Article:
By Isheeta Sanghi
Last month, Mulayam Singh Yadav, the head of the Uttar Pradesh’s governing party, said he was opposed to a law calling for gang rapists to be executed. “Boys will be boys,” he said. “They make mistakes.””
Oh, you read it correctly. Boys will be boys he says. Whatever the hell that means. I swear sometimes I wonder if these people think before they speak. Actually, I wonder if they have daughters, if they have wives, if they have mothers. And God forbid if any of them were raped, murdered, and hung from a mango tree. Then would it be ok for boys to just be boys?
If you read the article below, you’ll see the USA Today reference where it’s reported that a rape takes place every 22 minutes in India. That’s three and a half rapes in the time of your standard lunch break. Think about that.
I know that it’s very easy for me to sit here in Silicon Valley and write about these things, and say change, change, change. But the thought depresses me that, even if I went there and tried to change things, chances are I wouldn’t be able to make a difference. I’d probably manage to make some TV show broadcast about how we feel for a month and then it would be on to the next hot political nonsense story.
So what can we do besides keeping writing about it, making the world more informed about it, and hoping and praying that one day Indian society will finally snap out of its mindset and realize that both men and women are equal?
I have such a love hate relationship with the country and its people. It’s a beautiful place, and the people are beautiful there – but dear God, some of them are also extremely ugly.
I also wonder if these politicians realize that when they make these bold statements, what they’re doing is endorsing rape. Because when you say “boys will be boys,” you’re pretty much telling all the young boys out there–if you eff up, if you rape a girl, it’s ok, I mean sh** happens. And you might get locked up for a bit, but when you get out of lock up you can do it again, don’t worry, you are still just being a boy, and we will again let you live.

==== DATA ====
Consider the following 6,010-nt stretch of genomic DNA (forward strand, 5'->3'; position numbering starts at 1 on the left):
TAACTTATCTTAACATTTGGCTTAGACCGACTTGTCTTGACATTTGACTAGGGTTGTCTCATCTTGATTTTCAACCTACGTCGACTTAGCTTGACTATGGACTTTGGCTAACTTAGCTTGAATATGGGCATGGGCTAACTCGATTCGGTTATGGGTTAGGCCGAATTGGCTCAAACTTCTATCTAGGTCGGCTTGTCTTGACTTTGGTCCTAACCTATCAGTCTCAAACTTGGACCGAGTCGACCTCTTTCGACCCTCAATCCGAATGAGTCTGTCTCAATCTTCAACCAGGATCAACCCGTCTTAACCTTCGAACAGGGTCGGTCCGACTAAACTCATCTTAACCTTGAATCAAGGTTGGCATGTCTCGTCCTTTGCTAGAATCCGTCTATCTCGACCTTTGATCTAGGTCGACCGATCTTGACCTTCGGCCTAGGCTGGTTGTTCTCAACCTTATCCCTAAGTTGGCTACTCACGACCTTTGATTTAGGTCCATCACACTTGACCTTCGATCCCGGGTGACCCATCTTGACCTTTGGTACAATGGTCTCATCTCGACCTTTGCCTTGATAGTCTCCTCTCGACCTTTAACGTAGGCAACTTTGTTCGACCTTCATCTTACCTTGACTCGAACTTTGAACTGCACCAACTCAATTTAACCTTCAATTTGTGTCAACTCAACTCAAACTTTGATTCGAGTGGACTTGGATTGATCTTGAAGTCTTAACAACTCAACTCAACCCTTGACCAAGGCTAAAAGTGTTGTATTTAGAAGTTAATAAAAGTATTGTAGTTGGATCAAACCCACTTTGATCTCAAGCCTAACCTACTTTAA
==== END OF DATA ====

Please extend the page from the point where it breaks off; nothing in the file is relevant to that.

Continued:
This is the reality of the situation, the ridiculousness of the situation and the sadness of the situation. Again – I fully acknowledge that all I’m doing is writing about it and that if I really cared I would do something – but honestly what can I do? I’m not going to lie, I’ve thought about going and trying to make a difference and make a change, but I get scared off because I figure that not only will they try to squash my voice, they will most likely hurt me in the process.
This is a society that is so old, and so set in its ways and mindset that there’s nothing I could possibly do. It moves with the times – it has malls, it has metros, it has imported cars, but you know what? What lives in those malls, who shops in those metros and who sits in those imported cars? People who clearly have no hearts and no conscience.
Originally from the Bay Area, Isheeta went to India for her higher education.She studied and worked in Delhi and Bangalore, and now works at a tech company in the Silicon Valley (surprise surprise!) Though she would love to write regularly, most of her entries are left incomplete – she’s working on it though!
I feel the same helplessness and frustration. I really thought things would change after the Damini case.
Today’s boys and men think that committing a rape is like a huge credit and they will be rewarded for the cause. And for this the most responsible people are our society and government as they do not force any punishment on these bruts….they should be hanged each time they commit such a nuisance.